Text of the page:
Sometimes the alleged incapacitated person has lucid moments or is able to “fake it” for significant periods of time. This makes third parties even more leery of accepting instructions solely from the attorney-in-fact or surrogate. Third parties who do not spend a lot of time with the incapacitated person are the most easily deceived. Thus, you can plan and have all the right tools and still not avoid a guardianship. The good news is that although you may not avoid a guardianship of the person, you may still avoid a guardianship of the property if you have a properly funded living trust in place.
A revocable living trust or intver vivos trust is a written document created by one or more persons called settlors or grantors. (For simplicity, we will use just the term “trust” instead of revocable living trust throughout the rest of this post.) The trust instrument names a trustee or trustees who have the power to control whatever property is placed in the trust subject to the settlor’s instructions. The trust property is used for the benefit of one or more beneficiaries. In fact, the trustee has a fiduciary obligation to follow the settlor’s instructions, to prudently manage the property of the trust, and to act in the best interests of the beneficiaries. With a living trust, the settlor is usually the trustee and is also a beneficiary during his or her lifetime. Thus, the settlor retains complete control over his or her property while living and competent.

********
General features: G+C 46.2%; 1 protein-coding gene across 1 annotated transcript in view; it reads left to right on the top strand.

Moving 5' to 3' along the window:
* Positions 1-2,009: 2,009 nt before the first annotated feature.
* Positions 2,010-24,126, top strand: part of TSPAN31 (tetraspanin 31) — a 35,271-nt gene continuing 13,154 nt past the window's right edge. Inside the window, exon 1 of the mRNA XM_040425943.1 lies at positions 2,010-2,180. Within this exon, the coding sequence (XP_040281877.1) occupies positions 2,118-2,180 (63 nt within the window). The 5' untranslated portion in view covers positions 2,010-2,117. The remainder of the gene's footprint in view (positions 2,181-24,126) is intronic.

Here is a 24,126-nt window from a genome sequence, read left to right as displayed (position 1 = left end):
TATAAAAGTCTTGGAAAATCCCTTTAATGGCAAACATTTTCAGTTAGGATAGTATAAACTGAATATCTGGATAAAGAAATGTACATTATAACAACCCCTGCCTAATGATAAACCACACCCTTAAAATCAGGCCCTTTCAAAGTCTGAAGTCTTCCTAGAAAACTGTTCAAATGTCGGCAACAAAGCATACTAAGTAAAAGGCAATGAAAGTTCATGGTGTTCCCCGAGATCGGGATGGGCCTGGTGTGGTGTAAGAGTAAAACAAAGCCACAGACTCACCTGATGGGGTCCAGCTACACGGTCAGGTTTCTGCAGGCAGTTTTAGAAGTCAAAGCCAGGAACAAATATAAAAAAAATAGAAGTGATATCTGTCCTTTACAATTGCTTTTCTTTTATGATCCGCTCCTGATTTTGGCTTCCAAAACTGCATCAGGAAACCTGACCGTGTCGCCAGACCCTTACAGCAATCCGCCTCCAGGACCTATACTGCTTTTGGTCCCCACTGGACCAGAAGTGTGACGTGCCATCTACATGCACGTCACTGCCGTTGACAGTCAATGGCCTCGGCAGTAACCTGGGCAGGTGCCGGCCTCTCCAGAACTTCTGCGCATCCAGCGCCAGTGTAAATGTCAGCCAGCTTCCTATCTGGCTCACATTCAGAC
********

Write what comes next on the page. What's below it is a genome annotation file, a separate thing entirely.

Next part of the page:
One of the advantages of a revocable living trust is that a successor trustee takes over the trustee duties when the settlor dies or becomes incapacitated. This feature can help to avoid probate and reduce the likelihood of a guardianship.